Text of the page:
My wife had already discovered the first part of what I wanted to teach her, but there was more than that. When I took martial arts and learned jiujitsu, there were two things that I always stuck with me. I learned that balance is broken from the top down and where the head goes the body must follow. One must take a person’s balance at the head or top of the body before you can execute a throw or sweep someone off their feet. It finally dawned on me that in skating the same thing applies! If the upper body balance fails, the lower body goes with it.
This happens all the time around us and we don’t even know it. If a tree gets too top heavy the weight can make the tree topple over. It lost its balance.
If a building leans too much at the top, it will fall over.
If you’re skating and you roll on a rock or a
It’s as simple as that; When your upper body breaks balance, you become unstable or fall.
What Controls Balance?
I had really been thinking about what controls balance as I started testing my theories with my wife. I broke down the pieces back to walking. That’s why when I taught her to speed skate, I asked her how do you walk?
I wanted to break it down even more simple than that. That’s when I thought about standing on one foot. If I ask, what’s the first thing that moves when you stand on one foot? What would be your answer?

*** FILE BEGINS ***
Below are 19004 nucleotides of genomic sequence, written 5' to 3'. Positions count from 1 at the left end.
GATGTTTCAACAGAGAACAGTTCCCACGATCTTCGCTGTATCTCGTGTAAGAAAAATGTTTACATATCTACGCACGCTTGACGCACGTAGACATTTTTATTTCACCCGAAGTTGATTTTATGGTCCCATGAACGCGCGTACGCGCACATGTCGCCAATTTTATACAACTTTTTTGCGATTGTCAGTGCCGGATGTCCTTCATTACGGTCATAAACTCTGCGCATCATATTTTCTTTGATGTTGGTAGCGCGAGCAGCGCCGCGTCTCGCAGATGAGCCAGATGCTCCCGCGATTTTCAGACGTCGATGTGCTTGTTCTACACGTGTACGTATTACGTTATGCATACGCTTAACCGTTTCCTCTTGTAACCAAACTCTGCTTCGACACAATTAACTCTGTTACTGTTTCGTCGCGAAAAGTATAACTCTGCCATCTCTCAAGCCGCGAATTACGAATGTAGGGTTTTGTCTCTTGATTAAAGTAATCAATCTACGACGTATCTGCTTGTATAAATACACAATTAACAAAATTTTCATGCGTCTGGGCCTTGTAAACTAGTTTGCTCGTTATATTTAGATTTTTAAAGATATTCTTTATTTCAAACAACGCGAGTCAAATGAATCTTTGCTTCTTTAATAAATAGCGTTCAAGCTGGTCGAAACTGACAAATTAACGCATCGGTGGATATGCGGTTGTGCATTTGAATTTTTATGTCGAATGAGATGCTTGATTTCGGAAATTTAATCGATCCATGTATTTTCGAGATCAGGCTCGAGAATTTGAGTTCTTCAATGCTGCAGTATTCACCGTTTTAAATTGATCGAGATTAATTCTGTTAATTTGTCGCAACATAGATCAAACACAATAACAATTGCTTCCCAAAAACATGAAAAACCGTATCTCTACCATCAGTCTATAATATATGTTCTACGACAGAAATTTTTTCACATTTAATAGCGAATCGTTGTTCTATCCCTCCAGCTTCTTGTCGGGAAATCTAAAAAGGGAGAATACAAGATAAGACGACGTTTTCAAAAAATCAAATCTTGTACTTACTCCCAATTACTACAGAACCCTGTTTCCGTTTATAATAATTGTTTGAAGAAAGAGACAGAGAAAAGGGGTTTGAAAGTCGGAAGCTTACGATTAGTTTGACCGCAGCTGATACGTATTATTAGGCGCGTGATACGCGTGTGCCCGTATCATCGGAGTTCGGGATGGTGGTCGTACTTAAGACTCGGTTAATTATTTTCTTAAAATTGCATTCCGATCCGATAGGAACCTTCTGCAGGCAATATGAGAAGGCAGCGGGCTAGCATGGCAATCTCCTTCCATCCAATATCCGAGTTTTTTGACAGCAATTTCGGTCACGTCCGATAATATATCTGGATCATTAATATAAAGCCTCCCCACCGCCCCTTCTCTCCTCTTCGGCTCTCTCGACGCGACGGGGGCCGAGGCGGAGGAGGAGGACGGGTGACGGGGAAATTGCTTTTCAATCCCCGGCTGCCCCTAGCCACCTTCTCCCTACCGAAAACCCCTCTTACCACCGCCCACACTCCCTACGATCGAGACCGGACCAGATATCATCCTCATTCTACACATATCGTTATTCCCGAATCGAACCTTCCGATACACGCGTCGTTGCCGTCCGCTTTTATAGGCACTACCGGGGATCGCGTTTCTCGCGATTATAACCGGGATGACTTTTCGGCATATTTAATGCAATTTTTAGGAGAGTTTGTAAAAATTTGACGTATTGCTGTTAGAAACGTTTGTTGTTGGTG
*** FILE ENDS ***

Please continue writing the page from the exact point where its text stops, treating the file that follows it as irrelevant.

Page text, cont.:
In fact, go stand on your left foot now. Most people answer their foot, but before your foot even moves, you have to shift your weight to your left side, and that starts from the upper body in your left shoulder!
Now go stand on your left foot and lift your right leg and concentrate on the feeling in your left shoulder and arm. Make your left arm tense and extend that down your arm to your hand. You will probably
Now stand on your left foot and this time force yourself not to shift your weight to your left side. You can’t because you fall over to your right!
This major realization changed my skating almost overnight. Your balance is actually controlled by your employed side, which is the left and right shoulder of the same foot that you are standing on. It extends down to your arm, to your hand. When you stand on your left foot, balance is controlled by the left shoulder. When you stand on your right foot, balance is controlled by the right shoulder. Remember how I said balance is broken from the top down. Guess what… balance is also controlled from the top down!
I had already started using this principle doing camels, loops, figures, freestyle, etc. Basically everything!
Anything I skated on my left foot I put all my focus on the left shoulder, extending down the arm and to the hands. It didn’t matter if I was on an inside or outside edge, forwards or backwards! The left foot balance
Anything I skated on my right foot I put all my focus on the right shoulder, extending down the right arm and to the hands. It didn’t matter if I was on an inside or outside edge, forwards or backwards! The right foot balance
When skating on the left foot the right side of the body can literally do anything it wants and be in any position as long as the control focus is on the left shoulder extending down to the arm and vice versa for the right side.